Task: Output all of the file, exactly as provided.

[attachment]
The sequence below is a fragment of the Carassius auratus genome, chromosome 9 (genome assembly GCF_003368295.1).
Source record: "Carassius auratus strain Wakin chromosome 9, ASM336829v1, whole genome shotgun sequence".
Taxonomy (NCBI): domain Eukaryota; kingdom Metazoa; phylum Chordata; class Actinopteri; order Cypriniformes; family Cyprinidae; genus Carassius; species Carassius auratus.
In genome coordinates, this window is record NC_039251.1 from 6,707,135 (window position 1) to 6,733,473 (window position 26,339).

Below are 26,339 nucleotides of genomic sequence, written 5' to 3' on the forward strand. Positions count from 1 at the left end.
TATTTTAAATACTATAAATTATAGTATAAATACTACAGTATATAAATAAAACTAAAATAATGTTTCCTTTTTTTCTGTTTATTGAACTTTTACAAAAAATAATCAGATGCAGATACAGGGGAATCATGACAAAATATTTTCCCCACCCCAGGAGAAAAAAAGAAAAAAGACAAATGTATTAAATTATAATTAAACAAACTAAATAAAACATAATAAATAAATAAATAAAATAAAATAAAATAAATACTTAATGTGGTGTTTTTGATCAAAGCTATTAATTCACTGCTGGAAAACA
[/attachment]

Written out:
The sequence below is a fragment of the Carassius auratus genome, chromosome 9 (genome assembly GCF_003368295.1).
Source record: "Carassius auratus strain Wakin chromosome 9, ASM336829v1, whole genome shotgun sequence".
Taxonomy (NCBI): domain Eukaryota; kingdom Metazoa; phylum Chordata; class Actinopteri; order Cypriniformes; family Cyprinidae; genus Carassius; species Carassius auratus.
In genome coordinates, this window is record NC_039251.1 from 6,707,135 (window position 1) to 6,733,473 (window position 26,339).

Below are 26,339 nucleotides of genomic sequence, written 5' to 3' on the forward strand. Positions count from 1 at the left end.
TATTTTAAATACTATAAATTATAGTATAAATACTACAGTATATAAATAAAACTAAAATAATGTTTCCTTTTTTTCTGTTTATTGAACTTTTACAAAAAATAATCAGATGCAGATACAGGGGAATCATGACAAAATATTTTCCCCACCCCAGGAGAAAAAAAGAAAAAAGACAAATGTATTAAATTATAATTAAACAAACTAAATAAAACATAATAAATAAATAAATAAAATAAAATAAAATAAATACTTAATGTGGTGTTTTTGATCAAAGCTATTAATTCACTGCTGGAAAACA